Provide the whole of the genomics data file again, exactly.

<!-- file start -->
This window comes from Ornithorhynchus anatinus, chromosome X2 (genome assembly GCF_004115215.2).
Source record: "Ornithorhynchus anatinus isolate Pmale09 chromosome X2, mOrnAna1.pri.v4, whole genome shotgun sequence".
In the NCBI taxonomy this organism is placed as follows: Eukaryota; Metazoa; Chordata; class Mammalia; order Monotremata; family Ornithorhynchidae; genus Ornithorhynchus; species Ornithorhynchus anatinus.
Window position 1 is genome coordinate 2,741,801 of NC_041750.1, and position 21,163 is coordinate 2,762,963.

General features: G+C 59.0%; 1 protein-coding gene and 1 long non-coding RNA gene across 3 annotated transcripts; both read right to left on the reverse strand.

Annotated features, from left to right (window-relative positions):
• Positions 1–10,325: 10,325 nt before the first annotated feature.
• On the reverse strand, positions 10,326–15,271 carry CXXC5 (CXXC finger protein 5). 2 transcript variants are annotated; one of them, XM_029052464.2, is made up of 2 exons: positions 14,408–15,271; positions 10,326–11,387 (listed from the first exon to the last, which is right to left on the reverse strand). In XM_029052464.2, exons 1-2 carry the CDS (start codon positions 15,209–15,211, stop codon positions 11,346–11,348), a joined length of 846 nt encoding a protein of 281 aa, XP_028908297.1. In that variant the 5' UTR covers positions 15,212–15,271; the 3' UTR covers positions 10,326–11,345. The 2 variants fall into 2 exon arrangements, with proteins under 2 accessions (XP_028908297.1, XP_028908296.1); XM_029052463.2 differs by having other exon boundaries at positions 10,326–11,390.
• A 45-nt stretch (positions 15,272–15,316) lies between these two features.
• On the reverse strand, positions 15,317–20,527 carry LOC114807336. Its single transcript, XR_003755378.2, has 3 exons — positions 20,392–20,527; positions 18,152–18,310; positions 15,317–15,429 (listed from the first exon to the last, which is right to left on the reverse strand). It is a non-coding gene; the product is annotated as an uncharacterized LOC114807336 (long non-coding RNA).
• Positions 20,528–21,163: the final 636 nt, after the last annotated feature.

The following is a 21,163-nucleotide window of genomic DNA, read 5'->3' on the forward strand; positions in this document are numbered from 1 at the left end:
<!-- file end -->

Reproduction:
This window comes from Ornithorhynchus anatinus, chromosome X2 (genome assembly GCF_004115215.2).
Source record: "Ornithorhynchus anatinus isolate Pmale09 chromosome X2, mOrnAna1.pri.v4, whole genome shotgun sequence".
In the NCBI taxonomy this organism is placed as follows: Eukaryota; Metazoa; Chordata; class Mammalia; order Monotremata; family Ornithorhynchidae; genus Ornithorhynchus; species Ornithorhynchus anatinus.
Window position 1 is genome coordinate 2,741,801 of NC_041750.1, and position 21,163 is coordinate 2,762,963.

General features: G+C 59.0%; 1 protein-coding gene and 1 long non-coding RNA gene across 3 annotated transcripts; both read right to left on the reverse strand.

Annotated features, from left to right (window-relative positions):
• Positions 1–10,325: 10,325 nt before the first annotated feature.
• On the reverse strand, positions 10,326–15,271 carry CXXC5 (CXXC finger protein 5). 2 transcript variants are annotated; one of them, XM_029052464.2, is made up of 2 exons: positions 14,408–15,271; positions 10,326–11,387 (listed from the first exon to the last, which is right to left on the reverse strand). In XM_029052464.2, exons 1-2 carry the CDS (start codon positions 15,209–15,211, stop codon positions 11,346–11,348), a joined length of 846 nt encoding a protein of 281 aa, XP_028908297.1. In that variant the 5' UTR covers positions 15,212–15,271; the 3' UTR covers positions 10,326–11,345. The 2 variants fall into 2 exon arrangements, with proteins under 2 accessions (XP_028908297.1, XP_028908296.1); XM_029052463.2 differs by having other exon boundaries at positions 10,326–11,390.
• A 45-nt stretch (positions 15,272–15,316) lies between these two features.
• On the reverse strand, positions 15,317–20,527 carry LOC114807336. Its single transcript, XR_003755378.2, has 3 exons — positions 20,392–20,527; positions 18,152–18,310; positions 15,317–15,429 (listed from the first exon to the last, which is right to left on the reverse strand). It is a non-coding gene; the product is annotated as an uncharacterized LOC114807336 (long non-coding RNA).
• Positions 20,528–21,163: the final 636 nt, after the last annotated feature.

The following is a 21,163-nucleotide window of genomic DNA, read 5'->3' on the forward strand; positions in this document are numbered from 1 at the left end: